Dalton in Furness in 1839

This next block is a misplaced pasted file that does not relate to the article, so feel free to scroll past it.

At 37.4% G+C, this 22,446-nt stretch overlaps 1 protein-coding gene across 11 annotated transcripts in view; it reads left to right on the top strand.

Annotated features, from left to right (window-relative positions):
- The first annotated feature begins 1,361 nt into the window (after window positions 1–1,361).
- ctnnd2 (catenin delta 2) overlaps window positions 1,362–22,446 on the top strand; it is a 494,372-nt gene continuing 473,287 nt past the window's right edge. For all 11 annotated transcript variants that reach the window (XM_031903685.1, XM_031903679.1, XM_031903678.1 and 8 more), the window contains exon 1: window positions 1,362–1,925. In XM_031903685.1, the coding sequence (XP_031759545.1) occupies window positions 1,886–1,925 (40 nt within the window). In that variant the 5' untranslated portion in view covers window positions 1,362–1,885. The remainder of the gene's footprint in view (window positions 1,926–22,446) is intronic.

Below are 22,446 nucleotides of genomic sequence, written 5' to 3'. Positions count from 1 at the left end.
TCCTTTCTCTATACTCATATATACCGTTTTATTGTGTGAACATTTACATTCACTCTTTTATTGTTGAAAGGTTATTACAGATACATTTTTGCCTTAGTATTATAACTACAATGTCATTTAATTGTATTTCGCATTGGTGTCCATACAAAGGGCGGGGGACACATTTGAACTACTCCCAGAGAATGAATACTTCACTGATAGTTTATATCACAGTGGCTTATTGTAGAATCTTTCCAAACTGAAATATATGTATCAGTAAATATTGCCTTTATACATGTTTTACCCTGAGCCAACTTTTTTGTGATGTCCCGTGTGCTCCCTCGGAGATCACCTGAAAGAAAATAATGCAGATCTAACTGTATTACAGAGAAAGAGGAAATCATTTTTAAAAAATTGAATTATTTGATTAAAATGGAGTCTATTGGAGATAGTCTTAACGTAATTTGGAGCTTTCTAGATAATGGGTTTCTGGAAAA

Dalton in Furness is 25 miles from Lancaster across the Sands. The whole parish contains 16,210 acres, with a population in 1831, of 2,697 ; but Dalton township, one of the three into which the parish is divided, contains 770 acres and 759 inhabitants. This town flourished at an early period through the neighbourhood and favour of the abbey of Furness, but on the dissolution of the abbey its consequence diminished. The town consists of a principal street terminating on the west in a spacious market-place. The church is a small neat building of considerable antiquity. There is a square tower on a rocky eminence west of the town, the remains of a castle probably built by the monks of Furness to guard the northern approach to the abbey. This building is now appropriated to the courts leet and baron of the manor and liberty of Furness. The market is on Saturday : the chief trade carried on is malting ; and there are some iron-works near the town. The living is a vicarage, in the archdeaconry of Richmond and diocese of Chester, of the clear yearly value of £113, with a glebe-house. There were in the township, in 1833, two dame-schools, with 26 children ; two endowed day-schools, with 189 children ; ten other day-schools, with 189 children ; and four Sunday-schools, with 196 children.